Side Dish

Trading one landmark for another, the Clevelander's Kent Karpawich sold the hotel, built in 1938, to Herb Meistrich and his San Diego-based company, and bought into the 1800 Club a few months ago. Now called the 1800 Bar and Grill, the eatery has regained some of its supper-club glamour. Karpawich and partner Jason DeCastro "cleaned 44 years' worth of aging off the mahogany walls and ceiling," DeCastro says diplomatically. Although the building is still owned by the club's original proprietor, William Ader, Sr., the former members-only watering hole opened to the public about five years ago, and despite what DeCastro calls "a loyal following," the business has changed hands several times since. Offering standard American fare and happy-hour drink specials, Karpawich and DeCastro hope their digits will be the last to grab on to this treasured North Bayshore Drive jewel.

•Quirky riverfront restaurant Big Fish Mayaimi will continue its long and colorful history without owners Montse Guillen and artist Antoni Miralda: The pair sold it two weeks ago. New restaurateur Dino Bottiglieri will have the place, currently under renovation, ready for business in a couple of weeks. Bottiglieri, who owned an eatery in Milan, continues the Fish's European conversion -- former husband-and-wife proprietors Guillen and Miralda came from Barcelona. Only time will tell whether getting further from its all-American roots (once upon a time the Big Fish site, fronting the Miami River, was a Native American burial ground, then a gas station) will do the Fish any good. One thing we can readily assume: No matter what he does with the décor and the menu, there's no way Bottiglieri can top Miralda's gondola-cum-stiletto sculpture or his tongue-shaped menus.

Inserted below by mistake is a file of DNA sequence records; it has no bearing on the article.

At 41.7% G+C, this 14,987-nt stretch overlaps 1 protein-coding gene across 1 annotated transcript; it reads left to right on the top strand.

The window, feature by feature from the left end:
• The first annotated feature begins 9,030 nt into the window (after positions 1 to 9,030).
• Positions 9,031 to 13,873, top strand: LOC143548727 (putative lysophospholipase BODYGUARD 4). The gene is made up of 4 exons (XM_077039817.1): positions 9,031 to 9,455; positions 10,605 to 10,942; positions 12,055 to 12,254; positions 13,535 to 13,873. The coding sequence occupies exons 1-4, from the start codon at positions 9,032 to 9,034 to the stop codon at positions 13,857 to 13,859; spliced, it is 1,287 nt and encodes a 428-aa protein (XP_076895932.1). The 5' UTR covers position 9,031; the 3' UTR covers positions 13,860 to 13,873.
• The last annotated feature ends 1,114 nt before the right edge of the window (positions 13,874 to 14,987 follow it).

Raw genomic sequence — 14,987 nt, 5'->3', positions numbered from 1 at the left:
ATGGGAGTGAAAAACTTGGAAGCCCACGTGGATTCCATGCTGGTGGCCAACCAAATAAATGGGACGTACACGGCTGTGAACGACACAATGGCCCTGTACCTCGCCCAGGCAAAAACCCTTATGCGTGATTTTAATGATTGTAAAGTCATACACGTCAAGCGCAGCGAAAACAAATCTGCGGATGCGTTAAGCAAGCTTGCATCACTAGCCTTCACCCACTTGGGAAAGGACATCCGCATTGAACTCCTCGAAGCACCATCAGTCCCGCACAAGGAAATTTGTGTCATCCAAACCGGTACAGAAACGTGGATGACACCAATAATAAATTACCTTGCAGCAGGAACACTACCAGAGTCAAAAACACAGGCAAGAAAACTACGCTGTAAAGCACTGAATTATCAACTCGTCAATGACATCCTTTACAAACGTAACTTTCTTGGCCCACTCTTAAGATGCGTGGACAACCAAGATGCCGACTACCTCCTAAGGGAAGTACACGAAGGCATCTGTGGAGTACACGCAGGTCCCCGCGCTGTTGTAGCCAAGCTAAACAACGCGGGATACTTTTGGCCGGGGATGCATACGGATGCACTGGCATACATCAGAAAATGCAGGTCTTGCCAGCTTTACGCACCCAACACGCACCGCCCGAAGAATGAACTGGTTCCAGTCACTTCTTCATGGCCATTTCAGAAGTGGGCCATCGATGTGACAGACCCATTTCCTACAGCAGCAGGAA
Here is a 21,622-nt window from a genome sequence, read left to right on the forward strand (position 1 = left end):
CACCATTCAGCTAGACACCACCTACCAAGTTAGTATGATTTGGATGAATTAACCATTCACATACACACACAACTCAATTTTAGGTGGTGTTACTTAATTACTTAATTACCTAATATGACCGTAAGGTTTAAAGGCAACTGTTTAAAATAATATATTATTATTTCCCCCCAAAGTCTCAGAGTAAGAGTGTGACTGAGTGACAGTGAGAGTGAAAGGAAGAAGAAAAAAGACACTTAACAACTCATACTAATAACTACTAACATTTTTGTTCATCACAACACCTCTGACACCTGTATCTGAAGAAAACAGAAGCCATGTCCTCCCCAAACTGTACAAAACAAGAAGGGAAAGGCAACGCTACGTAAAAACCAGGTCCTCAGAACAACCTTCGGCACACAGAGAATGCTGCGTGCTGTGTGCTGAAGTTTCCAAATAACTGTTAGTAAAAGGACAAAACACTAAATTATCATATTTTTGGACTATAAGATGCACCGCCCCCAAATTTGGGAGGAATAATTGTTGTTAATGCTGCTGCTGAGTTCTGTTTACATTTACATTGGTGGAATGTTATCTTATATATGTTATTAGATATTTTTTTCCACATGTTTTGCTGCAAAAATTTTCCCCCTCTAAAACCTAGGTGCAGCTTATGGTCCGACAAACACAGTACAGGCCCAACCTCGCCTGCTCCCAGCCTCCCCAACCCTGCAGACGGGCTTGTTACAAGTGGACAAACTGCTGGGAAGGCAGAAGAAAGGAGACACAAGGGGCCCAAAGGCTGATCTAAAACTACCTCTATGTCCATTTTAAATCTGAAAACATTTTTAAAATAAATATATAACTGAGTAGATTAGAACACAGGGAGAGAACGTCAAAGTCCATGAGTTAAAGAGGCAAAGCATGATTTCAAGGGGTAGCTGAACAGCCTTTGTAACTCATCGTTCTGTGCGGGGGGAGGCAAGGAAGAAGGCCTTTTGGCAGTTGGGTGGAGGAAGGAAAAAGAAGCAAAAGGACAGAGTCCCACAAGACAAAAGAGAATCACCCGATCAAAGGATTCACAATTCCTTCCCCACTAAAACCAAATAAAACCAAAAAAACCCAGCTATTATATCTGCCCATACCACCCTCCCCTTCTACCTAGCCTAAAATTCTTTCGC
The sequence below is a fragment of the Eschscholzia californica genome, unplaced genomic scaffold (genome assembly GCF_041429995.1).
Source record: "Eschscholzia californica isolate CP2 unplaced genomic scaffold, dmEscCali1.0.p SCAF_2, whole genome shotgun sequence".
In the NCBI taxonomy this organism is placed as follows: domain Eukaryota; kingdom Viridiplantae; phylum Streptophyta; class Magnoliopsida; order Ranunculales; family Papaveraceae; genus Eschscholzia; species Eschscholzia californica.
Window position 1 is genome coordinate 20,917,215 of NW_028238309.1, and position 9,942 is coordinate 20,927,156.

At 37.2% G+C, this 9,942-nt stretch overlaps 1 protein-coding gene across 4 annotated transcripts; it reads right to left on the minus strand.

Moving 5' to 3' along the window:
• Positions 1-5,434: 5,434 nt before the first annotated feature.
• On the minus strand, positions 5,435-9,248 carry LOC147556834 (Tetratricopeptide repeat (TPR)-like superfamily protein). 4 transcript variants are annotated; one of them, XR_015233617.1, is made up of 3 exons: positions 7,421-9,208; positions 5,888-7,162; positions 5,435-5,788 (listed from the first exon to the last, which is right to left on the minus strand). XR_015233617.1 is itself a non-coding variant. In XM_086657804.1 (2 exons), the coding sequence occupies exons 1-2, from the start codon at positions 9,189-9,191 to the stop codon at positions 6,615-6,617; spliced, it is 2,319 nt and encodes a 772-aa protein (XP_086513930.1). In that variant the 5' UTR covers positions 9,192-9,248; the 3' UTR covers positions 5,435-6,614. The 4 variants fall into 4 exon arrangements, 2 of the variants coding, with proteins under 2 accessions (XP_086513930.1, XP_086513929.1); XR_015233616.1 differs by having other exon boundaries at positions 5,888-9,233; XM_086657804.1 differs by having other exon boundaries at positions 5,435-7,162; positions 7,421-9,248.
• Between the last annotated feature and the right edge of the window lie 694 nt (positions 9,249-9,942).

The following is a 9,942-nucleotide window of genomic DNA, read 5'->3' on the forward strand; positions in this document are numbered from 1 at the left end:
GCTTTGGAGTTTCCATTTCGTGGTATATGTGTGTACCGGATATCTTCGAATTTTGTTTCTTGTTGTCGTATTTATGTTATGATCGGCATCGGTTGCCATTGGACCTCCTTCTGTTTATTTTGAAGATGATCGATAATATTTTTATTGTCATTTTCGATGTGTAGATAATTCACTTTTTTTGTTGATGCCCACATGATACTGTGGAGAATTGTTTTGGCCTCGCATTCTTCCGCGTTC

•Last Friday was French darling Pascal Oudin's final day as executive chef at Sweet Donna's Country Store & Restaurant. While he won't be working on the floor anymore, he says he "made a commitment to Brad [Weiser] to stay on as consultant." "This is not a divorce. Brad is a great guy. Maybe I'll do something else with him." Meanwhile Oudin is off to Los Angeles to party for a few days before returning to Miami to contemplate his next step. One option he's not considering: giving up control of his line of salad dressings and sauces. "I've got twenty things I could do," he admits. That's fine with me -- long as leaving the area ain't one of 'em.

•Kvetch:What's with all these events celebrating not the fruit but the juice of the vine? There was that Kendall-Jackson bash at Norman's two weeks ago; the Tenuta Caparzo dinner at Bice and the Wines from Spain reception at the Biltmore last week; and a Bordeaux tasting at the Biltmore, along with a smorgasbord of vintners at Baleen this week. Next week's wine luncheons and dinners include connoisseur Dr. David Bruce's comparative pinot noir tasting at Ortanique on the Mile, Beaulieu Vineyard's presentation at Baleen, a Generation-X wine shindig at Wish, and a Möet & Chandon pouring at Bice. My tolerance hasn't been so high (or my ulcer so active) since I was in college.

Send your tasty tidbits to Jen Karetnick at 2800 Biscayne Blvd, Miami, FL 33137. Or e-mail


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